The game isn’t overly difficult, but there are some tough points in later stages where precision movements are needed, and boss fights prove challenging. Despite these spikes in difficulty, you never feel cheated. Mistakes are often the fault of a lack of finger dexterity on the part of the player, rather than cheap design within the game.
With such a quirky and unique core element, there is a real danger that level design could be hampered. While it is true that you predominantly do the same thing throughout the game, the need to swing and climb never feels ostentatious or at odds with the level design. Finding each hidden space, defeating each eccentric boss and solving each stretchy arm puzzle feels integrated and organic.
The game’s continually fresh feeling is certainly helped by the distinct worlds that Ristar travels through. Of the seven planets that make up the game’s solar system, each is unique and distinct. The first world’s tropical jungle, where you swing through a lush green environment, is just a starting point in an adventure that sees you passing through an ice planet, a fire world, a mechanised level and, most excitingly, Planet Sonata; an environment themed entirely on music and sound. But it’s not just aesthetics that distinguish the stages; each level requires new ways to utilise Ristar’s versatile limbs and offers a different variety of enemies – from frogs on Undertow, fire beasts on Scorch and even musical birds on Sonata. The level of individuality and attention to detail even extends to the titular character himself, as Ristar has different idle animations depending on which world you’re on; building little snowmen, dancing and even mopping his brow as the environment dictates. These little touches give Ristar (the game and the character) personality and variety, and in so doing, disguises what could have been a slightly repetitive game. This is all aided by how stunning the game looks – I defy you to not stare at the backgrounds and environments with awe.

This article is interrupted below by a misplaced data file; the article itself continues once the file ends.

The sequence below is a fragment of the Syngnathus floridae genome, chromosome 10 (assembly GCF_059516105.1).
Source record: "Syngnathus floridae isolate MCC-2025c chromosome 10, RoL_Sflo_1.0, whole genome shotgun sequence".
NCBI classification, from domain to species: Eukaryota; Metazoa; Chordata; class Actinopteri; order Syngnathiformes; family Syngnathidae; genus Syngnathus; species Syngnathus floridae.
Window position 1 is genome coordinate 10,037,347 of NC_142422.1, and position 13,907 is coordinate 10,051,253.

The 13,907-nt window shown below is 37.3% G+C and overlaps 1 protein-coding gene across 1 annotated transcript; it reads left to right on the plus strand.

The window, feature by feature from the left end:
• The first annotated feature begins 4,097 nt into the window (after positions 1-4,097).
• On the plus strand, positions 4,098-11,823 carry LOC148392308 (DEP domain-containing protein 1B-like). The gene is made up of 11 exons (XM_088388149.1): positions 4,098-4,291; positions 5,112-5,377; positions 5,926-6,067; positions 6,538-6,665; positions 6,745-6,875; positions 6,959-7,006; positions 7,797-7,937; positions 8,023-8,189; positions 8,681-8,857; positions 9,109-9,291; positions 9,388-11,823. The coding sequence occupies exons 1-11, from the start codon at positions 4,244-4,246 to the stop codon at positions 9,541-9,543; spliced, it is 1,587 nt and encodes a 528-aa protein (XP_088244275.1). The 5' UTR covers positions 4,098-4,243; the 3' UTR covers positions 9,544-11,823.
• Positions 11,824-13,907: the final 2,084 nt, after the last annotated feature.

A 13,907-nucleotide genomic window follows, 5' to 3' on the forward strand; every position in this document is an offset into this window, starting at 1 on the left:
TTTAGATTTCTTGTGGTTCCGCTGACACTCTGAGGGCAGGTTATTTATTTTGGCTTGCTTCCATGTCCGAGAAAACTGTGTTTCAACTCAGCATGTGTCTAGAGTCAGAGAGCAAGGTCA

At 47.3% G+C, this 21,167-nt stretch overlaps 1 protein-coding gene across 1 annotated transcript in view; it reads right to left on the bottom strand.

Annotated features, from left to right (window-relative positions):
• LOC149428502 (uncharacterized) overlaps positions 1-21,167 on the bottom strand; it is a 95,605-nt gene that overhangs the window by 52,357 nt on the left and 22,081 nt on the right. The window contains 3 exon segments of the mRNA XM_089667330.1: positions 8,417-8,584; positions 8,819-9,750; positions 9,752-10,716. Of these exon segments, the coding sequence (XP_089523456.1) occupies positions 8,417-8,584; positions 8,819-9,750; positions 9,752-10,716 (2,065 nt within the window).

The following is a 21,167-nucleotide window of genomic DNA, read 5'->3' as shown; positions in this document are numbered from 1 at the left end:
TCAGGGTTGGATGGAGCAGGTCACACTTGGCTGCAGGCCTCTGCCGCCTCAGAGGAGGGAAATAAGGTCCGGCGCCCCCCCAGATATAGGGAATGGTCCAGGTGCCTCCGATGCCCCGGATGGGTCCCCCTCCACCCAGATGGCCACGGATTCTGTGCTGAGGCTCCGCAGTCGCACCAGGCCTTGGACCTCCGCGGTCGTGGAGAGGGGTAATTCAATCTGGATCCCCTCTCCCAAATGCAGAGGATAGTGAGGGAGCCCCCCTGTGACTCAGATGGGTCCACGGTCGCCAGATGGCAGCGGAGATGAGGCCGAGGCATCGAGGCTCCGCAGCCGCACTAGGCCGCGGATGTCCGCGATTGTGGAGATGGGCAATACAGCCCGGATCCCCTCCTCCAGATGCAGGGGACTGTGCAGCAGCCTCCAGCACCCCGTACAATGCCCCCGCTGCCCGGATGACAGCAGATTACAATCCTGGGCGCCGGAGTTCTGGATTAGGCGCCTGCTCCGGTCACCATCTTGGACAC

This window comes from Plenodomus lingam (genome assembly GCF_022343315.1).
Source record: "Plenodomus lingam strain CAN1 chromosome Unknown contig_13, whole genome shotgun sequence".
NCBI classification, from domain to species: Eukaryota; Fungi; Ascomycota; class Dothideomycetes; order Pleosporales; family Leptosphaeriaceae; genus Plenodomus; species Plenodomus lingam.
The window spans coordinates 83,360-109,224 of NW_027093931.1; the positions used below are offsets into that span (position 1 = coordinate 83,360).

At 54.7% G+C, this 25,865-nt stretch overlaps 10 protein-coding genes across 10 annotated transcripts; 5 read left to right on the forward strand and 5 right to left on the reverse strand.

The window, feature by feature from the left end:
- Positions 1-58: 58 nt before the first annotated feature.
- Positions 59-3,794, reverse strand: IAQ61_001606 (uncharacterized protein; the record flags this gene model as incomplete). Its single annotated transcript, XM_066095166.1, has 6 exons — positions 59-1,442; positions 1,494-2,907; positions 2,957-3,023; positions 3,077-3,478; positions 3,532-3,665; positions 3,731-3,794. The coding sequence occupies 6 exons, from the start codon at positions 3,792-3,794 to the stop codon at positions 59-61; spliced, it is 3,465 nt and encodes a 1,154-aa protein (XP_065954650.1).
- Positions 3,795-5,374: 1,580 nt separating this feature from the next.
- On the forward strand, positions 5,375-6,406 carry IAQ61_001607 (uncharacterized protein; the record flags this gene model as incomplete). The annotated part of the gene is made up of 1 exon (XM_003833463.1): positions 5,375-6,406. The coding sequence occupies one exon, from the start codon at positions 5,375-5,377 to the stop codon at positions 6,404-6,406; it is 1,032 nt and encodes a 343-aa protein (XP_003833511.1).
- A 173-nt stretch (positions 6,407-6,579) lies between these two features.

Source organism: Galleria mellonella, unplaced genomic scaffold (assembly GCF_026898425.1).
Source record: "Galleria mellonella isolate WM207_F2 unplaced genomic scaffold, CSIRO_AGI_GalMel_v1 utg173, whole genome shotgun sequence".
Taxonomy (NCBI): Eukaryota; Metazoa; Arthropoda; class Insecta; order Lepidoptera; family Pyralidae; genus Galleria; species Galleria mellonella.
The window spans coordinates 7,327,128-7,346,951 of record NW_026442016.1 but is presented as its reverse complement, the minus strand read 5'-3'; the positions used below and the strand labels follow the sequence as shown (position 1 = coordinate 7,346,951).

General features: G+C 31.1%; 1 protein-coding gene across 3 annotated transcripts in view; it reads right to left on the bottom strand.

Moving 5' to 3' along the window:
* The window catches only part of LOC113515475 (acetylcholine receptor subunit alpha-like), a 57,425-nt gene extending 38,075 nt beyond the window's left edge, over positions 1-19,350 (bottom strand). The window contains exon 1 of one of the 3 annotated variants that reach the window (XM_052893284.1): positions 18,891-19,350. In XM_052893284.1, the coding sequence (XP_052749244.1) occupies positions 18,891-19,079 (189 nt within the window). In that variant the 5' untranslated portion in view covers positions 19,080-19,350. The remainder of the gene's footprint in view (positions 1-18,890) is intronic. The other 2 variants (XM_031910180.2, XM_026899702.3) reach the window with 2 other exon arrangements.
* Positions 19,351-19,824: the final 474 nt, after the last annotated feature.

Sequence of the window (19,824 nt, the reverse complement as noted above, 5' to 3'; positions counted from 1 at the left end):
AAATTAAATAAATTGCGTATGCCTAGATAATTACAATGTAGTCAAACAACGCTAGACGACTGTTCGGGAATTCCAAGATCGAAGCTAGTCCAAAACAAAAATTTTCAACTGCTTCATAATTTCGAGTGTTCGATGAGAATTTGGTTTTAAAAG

Ristar pushed the Mega Drive almost beyond its limits to portray each of these planets with a spectacular vibrant palette. This may have been one of the advantages that came from its extended development period, or it perhaps is also the result of Sonic Team honing their skills on the countless blue hedgehog games that preceded Ristar. It does feel at times that you are doing a whistle stop tour of all of the best locations seen by the Blue Hedgehog, but even so, these places have never looked better.
Ristar’s level design and visuals far exceed those of the Sonic games, but sadly Ristar’s music simply didn’t compare to the rest of the brilliance on offer. Sonic Team’s typical catchy melodies are present but too many musical pieces are short and the tune repetition is grating. It feels like the tracks were made in isolation to the rest of the game – not entirely appropriate for the stages at times. It’s not got a cohesive soundtrack, however good some tracks maybe individually. This may be nit-picking of course. Searching for faults that are only exist in comparison to everything else on offer. With a difficulty curve that’s a 45 degree slope, and continually inventive ideas, the imagination and craftsmanship of Ristar is a credit to its console.
Ristar was consciously, and deliberately, exploring ideas that Sonic couldn’t and consequently it ends up treading closer to Mario’s turf; the very game style that Sonic originally aimed to avoid and belittle. Perhaps this is why I like Ristar so much. Playing it now reminds me of Mario World to a certain extent.
Imagine if the Nintendo fanboy of old could see me now, how he would shake his head in disgust.
If you enjoyed this post by Julian Hill, you can read more of his writing at www.boxedpixels.co.uk.